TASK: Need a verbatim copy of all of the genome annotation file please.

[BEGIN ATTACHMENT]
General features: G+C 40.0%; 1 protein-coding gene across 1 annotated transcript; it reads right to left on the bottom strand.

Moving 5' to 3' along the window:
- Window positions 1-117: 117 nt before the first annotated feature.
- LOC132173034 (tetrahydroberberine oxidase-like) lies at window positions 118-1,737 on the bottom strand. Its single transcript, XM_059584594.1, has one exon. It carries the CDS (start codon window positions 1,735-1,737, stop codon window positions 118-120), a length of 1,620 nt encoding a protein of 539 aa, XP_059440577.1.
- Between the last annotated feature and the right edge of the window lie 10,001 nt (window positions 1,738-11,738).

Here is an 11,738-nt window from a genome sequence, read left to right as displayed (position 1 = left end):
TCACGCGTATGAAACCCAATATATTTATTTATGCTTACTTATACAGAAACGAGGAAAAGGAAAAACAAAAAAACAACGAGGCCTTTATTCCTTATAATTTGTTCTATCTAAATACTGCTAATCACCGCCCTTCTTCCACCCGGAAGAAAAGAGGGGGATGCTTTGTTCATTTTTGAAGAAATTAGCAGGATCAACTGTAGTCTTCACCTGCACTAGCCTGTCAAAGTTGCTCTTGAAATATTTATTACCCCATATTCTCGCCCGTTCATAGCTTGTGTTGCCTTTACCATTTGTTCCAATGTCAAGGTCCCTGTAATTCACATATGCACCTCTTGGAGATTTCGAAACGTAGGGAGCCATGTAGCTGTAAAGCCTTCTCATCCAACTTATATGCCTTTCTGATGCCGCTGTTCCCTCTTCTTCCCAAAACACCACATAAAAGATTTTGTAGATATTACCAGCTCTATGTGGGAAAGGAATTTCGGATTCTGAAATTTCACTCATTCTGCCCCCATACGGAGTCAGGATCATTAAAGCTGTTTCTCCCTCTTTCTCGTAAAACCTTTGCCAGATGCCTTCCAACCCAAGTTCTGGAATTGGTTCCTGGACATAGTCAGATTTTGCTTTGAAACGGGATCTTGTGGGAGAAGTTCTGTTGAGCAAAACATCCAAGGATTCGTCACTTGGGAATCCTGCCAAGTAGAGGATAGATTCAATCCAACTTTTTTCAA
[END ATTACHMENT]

General features: G+C 40.0%; 1 protein-coding gene across 1 annotated transcript; it reads right to left on the bottom strand.

Moving 5' to 3' along the window:
- Window positions 1-117: 117 nt before the first annotated feature.
- LOC132173034 (tetrahydroberberine oxidase-like) lies at window positions 118-1,737 on the bottom strand. Its single transcript, XM_059584594.1, has one exon. It carries the CDS (start codon window positions 1,735-1,737, stop codon window positions 118-120), a length of 1,620 nt encoding a protein of 539 aa, XP_059440577.1.
- Between the last annotated feature and the right edge of the window lie 10,001 nt (window positions 1,738-11,738).

Here is an 11,738-nt window from a genome sequence, read left to right as displayed (position 1 = left end):
TCACGCGTATGAAACCCAATATATTTATTTATGCTTACTTATACAGAAACGAGGAAAAGGAAAAACAAAAAAACAACGAGGCCTTTATTCCTTATAATTTGTTCTATCTAAATACTGCTAATCACCGCCCTTCTTCCACCCGGAAGAAAAGAGGGGGATGCTTTGTTCATTTTTGAAGAAATTAGCAGGATCAACTGTAGTCTTCACCTGCACTAGCCTGTCAAAGTTGCTCTTGAAATATTTATTACCCCATATTCTCGCCCGTTCATAGCTTGTGTTGCCTTTACCATTTGTTCCAATGTCAAGGTCCCTGTAATTCACATATGCACCTCTTGGAGATTTCGAAACGTAGGGAGCCATGTAGCTGTAAAGCCTTCTCATCCAACTTATATGCCTTTCTGATGCCGCTGTTCCCTCTTCTTCCCAAAACACCACATAAAAGATTTTGTAGATATTACCAGCTCTATGTGGGAAAGGAATTTCGGATTCTGAAATTTCACTCATTCTGCCCCCATACGGAGTCAGGATCATTAAAGCTGTTTCTCCCTCTTTCTCGTAAAACCTTTGCCAGATGCCTTCCAACCCAAGTTCTGGAATTGGTTCCTGGACATAGTCAGATTTTGCTTTGAAACGGGATCTTGTGGGAGAAGTTCTGTTGAGCAAAACATCCAAGGATTCGTCACTTGGGAATCCTGCCAAGTAGAGGATAGATTCAATCCAACTTTTTTCAA